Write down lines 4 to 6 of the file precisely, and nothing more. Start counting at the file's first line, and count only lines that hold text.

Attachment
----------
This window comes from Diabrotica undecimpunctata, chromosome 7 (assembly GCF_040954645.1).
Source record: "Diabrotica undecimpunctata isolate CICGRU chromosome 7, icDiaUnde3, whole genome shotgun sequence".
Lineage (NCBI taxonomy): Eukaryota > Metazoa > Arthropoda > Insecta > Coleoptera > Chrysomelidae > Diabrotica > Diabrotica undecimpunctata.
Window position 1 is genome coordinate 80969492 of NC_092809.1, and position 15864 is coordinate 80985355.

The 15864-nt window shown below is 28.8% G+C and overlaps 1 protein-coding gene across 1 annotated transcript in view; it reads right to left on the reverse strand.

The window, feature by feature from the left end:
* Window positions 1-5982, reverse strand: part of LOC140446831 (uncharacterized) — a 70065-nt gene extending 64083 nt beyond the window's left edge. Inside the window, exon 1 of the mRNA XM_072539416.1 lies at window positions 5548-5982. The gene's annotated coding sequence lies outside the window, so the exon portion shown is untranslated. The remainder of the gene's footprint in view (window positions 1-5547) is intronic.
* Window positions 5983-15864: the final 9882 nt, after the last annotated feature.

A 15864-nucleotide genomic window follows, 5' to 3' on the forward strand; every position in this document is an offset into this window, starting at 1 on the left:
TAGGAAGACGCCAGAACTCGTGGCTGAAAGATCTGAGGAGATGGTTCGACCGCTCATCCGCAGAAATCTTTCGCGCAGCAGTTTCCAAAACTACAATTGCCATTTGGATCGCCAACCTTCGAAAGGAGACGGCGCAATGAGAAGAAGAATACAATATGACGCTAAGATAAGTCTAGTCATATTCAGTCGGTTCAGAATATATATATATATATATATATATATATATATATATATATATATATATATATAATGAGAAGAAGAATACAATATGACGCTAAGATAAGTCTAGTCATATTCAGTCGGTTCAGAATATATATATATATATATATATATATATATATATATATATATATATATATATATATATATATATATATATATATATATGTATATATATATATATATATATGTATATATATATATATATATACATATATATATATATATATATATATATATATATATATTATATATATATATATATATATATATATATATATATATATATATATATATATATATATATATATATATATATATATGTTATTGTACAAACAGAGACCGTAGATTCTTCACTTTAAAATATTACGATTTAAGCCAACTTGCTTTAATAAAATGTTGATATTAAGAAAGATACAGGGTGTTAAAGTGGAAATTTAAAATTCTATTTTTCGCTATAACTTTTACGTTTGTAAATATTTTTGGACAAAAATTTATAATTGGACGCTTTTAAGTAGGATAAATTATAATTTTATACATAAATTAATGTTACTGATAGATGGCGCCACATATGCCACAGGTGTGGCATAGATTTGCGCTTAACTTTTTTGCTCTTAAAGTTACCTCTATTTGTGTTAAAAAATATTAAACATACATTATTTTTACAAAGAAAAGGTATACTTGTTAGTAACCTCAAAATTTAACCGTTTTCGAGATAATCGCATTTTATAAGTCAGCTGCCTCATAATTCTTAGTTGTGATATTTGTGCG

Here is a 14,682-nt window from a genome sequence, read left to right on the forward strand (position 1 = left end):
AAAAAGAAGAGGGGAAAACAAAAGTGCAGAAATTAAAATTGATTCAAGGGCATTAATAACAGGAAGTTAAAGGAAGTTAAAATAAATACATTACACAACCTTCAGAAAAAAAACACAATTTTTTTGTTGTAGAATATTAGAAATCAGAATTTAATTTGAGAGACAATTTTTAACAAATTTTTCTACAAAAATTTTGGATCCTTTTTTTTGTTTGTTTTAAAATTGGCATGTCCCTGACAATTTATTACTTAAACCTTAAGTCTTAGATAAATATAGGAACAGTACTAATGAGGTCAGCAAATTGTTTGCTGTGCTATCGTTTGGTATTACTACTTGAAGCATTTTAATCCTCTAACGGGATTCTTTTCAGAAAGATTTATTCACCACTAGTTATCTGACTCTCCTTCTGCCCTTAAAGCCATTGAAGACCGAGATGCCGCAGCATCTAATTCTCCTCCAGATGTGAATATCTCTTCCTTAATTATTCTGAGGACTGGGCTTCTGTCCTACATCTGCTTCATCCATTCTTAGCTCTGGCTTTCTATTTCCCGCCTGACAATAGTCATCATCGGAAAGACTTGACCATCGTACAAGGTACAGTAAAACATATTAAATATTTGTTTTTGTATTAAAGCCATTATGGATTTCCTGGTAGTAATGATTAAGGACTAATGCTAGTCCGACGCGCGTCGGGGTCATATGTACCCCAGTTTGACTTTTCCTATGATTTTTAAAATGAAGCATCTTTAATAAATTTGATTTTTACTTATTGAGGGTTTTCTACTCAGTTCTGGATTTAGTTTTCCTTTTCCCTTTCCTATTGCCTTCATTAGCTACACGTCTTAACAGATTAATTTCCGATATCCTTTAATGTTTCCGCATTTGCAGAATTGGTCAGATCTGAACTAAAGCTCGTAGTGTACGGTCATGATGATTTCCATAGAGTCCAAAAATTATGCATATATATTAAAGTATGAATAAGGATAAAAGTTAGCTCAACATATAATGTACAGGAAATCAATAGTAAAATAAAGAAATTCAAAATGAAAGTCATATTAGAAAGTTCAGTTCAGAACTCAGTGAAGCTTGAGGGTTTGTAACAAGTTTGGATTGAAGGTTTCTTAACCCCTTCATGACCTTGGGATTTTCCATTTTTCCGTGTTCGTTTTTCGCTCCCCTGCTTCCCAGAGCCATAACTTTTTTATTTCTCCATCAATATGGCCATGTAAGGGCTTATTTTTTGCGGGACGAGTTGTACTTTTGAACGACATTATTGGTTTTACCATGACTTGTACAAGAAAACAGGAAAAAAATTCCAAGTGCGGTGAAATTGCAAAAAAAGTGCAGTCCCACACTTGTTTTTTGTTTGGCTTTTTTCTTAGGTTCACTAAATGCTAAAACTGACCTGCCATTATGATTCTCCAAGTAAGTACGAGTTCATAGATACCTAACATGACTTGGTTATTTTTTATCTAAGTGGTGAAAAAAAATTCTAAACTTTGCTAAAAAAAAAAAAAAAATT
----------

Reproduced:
Window position 1 is genome coordinate 80969492 of NC_092809.1, and position 15864 is coordinate 80985355.

The 15864-nt window shown below is 28.8% G+C and overlaps 1 protein-coding gene across 1 annotated transcript in view; it reads right to left on the reverse strand.

The window, feature by feature from the left end: